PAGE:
This’ll take a bit of getting to know my own mind. I’m not really sure what I think about things a lot of the time, and not being certain of my convictions means I’m more likely to go along with things that I wouldn’t if I just stopped and thought about it. Disagreement is also often presented as a negative or being argumentative – which I do my best to shy away from. But there’s beauty in diversity of opinions. Maybe there’s nothing wrong with a bit of gracious disagreement.

21) To be vulnerable

“Imperfections are not inadequacies; they are reminders that we’re all in this together,” writes Brene Brown in her brilliant book The Gift of Imperfection. If we were all able to be a bit more vulnerable; to say ‘this hurts’ or ‘I’m struggling with this’ then it would help us all to recognise we’re broken people. But that broken people can get together and make things whole.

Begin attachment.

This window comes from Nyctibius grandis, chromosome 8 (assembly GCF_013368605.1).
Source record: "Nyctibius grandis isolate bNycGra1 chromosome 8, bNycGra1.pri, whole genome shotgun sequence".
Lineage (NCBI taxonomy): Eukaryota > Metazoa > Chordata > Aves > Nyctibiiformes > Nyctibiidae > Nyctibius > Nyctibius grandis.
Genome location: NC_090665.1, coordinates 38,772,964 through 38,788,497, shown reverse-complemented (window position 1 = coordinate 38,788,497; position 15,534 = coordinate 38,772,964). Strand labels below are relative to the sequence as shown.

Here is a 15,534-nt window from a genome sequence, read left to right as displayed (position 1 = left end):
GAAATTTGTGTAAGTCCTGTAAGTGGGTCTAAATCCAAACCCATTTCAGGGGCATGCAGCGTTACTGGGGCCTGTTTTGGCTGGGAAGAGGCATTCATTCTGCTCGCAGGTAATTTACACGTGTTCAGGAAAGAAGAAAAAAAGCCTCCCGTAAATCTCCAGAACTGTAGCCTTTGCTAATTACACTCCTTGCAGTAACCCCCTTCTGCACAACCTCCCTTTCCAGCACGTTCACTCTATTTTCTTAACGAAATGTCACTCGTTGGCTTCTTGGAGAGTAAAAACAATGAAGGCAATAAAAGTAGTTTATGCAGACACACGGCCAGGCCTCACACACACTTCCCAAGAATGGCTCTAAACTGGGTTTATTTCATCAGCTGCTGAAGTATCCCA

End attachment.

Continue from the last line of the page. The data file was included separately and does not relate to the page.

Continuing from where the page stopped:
22) To be more organised

I seem to try a different method of organising my life each week. None seem to work, which means I feel in a constant state of chaos. So over it. When will I sort it out and become that person who plans ahead, who keeps all the plates spinning, who doesn’t have diary errors?! Help needed.

23) To pray

Here’s to embarking on a non self-centred, but contemplative, committed and deep prayer life. Not only will it be good for me, but hopefully it’ll impact all those around me.

24) That quality might cost more

Grown-ups spend more on quality things that won’t fall apart within a few months. I’ve tended to go for the cheapest option. But investing more now will save later. That’s the way grown-ups think. They are so wise.

25) To be a good role model

Living my life well is not just about me. It’s about all of those coming after me. I want to be a good role model for how to do life to my godchildren, my younger friends, cousins and any future children, nephews or nieces I have.